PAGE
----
In general prototyping can be made more convinient and accurate if a single use case (business or product) is involved [10]. The advantage of this is that a use case has a known, measurable, testable outcome, which helps in examining the prototype [10]. Prototyping should only be used for requirements which aren’t already understood [14].

How good do the kinds of prototyping work according to literature

  • Exploratory Prototyping – This was succesfully used for the design of a new operation system and in other projects described in [5].
  • Experimental Prototyping – No explicit data found, but as this approach is closely related to low-fidelity prototypes and horizontal prototypes it can be assumed that it is succesfully applicable.
  • Evolutionary Prototyping – An evolutionary approach, where in the beginning UI-prototypes are used and later expanded with functionality with the goal to deliver the final prototype as the required system is not recommended uniformly by Lichter et al.[7]. They state that it first has to be made clear which questions the prototype should answer before choosing the methodological approach.
  • Horizontal Prototypes – Lichter et al. say that horizontal prototyping (in the form of user interfaces) is the best solution for the area of database systems, as the functionality of these systems is largely prescribed and experience with similar problems is available [7]. Houde and Hill offer examples of succesful applications of horizontal prototypes [5].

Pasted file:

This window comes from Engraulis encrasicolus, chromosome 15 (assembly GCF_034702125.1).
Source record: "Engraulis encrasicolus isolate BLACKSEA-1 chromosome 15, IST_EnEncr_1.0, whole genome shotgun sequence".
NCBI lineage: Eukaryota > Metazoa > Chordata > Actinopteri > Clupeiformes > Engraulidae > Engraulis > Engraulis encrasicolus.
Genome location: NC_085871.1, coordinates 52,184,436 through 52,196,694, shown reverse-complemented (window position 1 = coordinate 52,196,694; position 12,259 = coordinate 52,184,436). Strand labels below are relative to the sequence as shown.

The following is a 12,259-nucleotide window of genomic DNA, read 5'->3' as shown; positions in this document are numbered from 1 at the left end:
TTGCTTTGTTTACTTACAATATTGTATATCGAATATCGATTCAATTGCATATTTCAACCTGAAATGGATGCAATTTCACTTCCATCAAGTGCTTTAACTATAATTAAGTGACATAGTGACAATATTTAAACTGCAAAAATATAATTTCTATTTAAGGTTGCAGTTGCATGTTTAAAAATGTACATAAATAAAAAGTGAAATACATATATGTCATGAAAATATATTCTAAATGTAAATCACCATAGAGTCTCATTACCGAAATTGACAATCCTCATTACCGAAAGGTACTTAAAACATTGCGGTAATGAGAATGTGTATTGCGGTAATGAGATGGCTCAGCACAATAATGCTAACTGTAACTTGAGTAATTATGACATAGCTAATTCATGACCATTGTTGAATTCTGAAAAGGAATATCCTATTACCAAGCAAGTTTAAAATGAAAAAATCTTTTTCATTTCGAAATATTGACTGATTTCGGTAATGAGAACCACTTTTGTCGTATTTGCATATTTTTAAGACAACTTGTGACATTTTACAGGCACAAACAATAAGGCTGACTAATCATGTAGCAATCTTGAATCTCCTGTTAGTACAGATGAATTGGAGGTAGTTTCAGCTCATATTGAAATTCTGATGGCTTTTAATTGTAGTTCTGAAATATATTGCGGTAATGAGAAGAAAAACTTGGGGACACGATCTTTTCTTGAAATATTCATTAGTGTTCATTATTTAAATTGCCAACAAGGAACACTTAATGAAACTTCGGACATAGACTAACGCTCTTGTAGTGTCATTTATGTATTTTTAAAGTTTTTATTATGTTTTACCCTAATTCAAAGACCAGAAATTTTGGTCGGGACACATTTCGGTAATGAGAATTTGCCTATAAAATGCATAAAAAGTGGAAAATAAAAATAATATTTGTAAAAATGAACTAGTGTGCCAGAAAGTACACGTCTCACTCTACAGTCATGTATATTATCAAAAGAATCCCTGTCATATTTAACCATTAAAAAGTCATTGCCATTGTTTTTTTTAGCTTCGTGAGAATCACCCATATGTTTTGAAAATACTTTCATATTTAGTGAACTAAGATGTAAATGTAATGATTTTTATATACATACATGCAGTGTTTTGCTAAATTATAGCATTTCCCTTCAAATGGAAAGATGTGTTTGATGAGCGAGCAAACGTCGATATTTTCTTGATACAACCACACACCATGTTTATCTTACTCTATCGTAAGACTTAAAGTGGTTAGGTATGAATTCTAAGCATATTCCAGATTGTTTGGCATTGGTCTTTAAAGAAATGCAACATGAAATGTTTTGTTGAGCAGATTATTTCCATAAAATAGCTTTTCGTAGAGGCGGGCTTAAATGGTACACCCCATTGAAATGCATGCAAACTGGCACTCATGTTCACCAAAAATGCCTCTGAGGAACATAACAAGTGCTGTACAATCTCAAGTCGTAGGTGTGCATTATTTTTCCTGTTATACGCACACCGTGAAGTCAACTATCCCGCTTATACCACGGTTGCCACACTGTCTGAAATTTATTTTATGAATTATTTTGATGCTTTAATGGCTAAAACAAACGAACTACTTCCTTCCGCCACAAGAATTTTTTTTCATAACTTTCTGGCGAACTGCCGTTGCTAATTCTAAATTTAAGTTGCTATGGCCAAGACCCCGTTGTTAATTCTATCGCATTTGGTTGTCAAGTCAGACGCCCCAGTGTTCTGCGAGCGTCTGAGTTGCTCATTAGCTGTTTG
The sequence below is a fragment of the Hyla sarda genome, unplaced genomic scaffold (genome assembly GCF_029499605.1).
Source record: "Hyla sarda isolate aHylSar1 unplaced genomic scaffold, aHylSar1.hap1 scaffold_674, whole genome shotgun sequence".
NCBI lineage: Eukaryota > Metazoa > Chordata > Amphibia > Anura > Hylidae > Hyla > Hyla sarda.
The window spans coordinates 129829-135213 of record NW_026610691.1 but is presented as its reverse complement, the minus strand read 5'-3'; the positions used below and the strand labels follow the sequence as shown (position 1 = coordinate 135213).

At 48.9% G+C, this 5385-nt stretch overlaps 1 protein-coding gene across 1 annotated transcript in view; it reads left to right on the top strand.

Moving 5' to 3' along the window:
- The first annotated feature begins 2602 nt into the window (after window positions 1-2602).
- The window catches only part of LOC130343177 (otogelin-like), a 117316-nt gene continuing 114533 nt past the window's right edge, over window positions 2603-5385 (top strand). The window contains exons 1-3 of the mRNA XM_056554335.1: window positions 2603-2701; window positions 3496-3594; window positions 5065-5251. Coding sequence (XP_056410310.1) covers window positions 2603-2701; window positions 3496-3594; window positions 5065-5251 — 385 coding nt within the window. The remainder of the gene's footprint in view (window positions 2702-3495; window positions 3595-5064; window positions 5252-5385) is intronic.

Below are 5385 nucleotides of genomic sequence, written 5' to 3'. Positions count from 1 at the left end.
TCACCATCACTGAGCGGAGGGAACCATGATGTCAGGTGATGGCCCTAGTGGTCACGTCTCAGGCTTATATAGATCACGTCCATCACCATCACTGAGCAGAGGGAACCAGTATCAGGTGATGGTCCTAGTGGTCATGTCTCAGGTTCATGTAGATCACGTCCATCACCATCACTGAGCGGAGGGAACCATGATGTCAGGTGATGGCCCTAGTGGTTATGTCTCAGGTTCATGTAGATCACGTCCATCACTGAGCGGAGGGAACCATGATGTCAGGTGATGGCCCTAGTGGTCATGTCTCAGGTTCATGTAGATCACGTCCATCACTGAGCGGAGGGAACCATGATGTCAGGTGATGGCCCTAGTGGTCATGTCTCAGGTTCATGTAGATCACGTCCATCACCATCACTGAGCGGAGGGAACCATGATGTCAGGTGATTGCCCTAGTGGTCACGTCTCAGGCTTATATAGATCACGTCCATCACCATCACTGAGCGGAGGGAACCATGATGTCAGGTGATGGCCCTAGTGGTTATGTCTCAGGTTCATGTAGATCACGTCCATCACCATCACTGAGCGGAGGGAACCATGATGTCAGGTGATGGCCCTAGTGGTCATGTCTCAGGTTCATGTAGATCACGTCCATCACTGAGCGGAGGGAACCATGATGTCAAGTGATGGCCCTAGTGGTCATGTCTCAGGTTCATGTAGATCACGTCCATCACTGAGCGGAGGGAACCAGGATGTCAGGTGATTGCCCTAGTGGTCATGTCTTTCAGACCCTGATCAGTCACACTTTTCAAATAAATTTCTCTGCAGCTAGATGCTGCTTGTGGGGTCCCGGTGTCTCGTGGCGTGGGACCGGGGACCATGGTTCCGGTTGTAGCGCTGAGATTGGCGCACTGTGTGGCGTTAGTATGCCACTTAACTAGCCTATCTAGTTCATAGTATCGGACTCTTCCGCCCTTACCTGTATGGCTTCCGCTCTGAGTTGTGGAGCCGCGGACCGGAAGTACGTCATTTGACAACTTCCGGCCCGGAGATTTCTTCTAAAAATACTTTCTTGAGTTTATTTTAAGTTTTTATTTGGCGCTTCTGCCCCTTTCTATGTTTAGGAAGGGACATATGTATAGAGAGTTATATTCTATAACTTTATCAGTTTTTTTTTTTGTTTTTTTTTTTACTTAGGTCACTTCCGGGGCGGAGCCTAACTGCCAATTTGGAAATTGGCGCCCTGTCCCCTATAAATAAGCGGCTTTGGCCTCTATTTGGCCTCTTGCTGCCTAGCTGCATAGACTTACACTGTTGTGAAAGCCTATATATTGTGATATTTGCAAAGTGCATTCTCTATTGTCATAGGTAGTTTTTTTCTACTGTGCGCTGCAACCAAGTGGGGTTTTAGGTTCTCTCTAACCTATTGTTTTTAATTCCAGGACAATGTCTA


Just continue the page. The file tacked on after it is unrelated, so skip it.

• Vertical Prototypes – The Rational Unified Process uses as one of the key practices a vertical architecture prototype in the elaboration phase of a project [6].
  • Low-fidelity Prototypes – In [5] project are described which used low-fidelity prototypes succesfully. Sefelin et al. show that it makes no difference if low-fidelity prototyping is performed paper-based or computer-based [11].
  • High-fidelity Prototypes – Houde and Hill describe in [5] many projects where high-fidelity prototypes were succesfully used.
  • Mixed-fidelity Prototypes – In [1589] succesful projects using mixed-fidelity prototypes are described.
  • Throwaway Prototypes – In [5] a few succesful examples of throwaway prototypes can be found.
  • Evolutionary Prototypes – Again, if it is explicitly included in the software process than evolutionary prototypes can be used succesful. This is applied with the architecture prototype in RUP [6]. Wiegers reports about using evolutionary prototypes for internet development projects [14].

Why prototyping doesn’t necessarily lead to succes

The following is a list of reasons why prototyping could fail due to human causes. The first three of these are discussed in more detail in the next section.

  • Implicit knowledge and experience
  • A throwaway prototype is not thrown away [3].
  • The terms prototype and prototyping as well as the concepts behind their use are only vaguely defined [7514]. This can lead to misinterpretation of the goals and usage of prototyping.